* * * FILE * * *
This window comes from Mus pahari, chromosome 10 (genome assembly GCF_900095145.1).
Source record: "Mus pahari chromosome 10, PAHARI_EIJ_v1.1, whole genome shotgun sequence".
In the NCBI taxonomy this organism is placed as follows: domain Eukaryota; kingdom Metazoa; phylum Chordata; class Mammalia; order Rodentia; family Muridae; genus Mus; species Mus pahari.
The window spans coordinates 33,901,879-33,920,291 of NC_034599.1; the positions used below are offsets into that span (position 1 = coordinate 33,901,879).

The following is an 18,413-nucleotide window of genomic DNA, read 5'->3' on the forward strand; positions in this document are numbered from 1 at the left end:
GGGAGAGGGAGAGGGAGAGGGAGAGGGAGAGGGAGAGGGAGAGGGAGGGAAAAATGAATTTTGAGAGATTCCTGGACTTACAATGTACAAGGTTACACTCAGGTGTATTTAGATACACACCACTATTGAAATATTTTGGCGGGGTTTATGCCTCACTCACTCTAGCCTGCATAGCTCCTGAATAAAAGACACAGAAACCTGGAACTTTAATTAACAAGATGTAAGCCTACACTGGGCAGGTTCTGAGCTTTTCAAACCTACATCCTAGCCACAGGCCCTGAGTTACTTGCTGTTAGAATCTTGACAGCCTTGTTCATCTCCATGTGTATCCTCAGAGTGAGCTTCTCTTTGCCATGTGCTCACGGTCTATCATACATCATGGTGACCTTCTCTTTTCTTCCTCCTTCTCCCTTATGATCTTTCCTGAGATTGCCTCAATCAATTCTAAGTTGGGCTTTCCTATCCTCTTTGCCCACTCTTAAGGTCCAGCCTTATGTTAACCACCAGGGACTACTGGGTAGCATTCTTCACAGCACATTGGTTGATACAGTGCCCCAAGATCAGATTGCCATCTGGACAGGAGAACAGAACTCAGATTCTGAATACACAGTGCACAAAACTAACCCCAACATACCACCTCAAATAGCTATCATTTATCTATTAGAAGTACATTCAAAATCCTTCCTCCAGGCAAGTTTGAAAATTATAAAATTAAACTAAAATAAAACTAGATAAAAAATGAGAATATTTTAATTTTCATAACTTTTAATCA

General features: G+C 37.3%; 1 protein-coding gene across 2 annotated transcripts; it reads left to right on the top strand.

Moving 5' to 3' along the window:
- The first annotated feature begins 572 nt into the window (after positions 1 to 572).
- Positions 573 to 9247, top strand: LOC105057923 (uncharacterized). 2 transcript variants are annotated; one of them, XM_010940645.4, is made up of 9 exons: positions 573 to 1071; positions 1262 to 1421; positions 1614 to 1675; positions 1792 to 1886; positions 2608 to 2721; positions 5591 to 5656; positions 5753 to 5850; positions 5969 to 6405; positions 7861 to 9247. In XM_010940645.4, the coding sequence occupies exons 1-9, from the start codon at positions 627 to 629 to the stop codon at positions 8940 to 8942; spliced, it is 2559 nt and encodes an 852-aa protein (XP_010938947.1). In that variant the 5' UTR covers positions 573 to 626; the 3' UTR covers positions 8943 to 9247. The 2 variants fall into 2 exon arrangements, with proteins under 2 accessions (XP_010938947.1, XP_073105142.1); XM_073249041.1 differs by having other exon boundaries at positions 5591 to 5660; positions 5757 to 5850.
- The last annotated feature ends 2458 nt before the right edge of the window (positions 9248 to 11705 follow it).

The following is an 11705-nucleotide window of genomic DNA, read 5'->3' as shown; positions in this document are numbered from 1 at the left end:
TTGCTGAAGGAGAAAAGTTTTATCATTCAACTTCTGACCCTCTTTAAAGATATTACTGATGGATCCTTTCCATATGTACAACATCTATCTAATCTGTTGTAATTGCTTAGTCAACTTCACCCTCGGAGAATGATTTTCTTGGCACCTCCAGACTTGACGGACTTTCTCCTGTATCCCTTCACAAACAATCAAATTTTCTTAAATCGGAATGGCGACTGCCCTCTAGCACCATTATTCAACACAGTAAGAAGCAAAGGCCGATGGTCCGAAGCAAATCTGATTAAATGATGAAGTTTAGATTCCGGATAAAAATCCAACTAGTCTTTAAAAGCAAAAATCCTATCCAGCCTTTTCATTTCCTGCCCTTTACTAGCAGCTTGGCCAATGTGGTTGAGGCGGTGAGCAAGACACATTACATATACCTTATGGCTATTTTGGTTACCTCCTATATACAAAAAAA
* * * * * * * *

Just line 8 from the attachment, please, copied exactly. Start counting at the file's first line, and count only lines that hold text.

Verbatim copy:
Moving 5' to 3' along the window: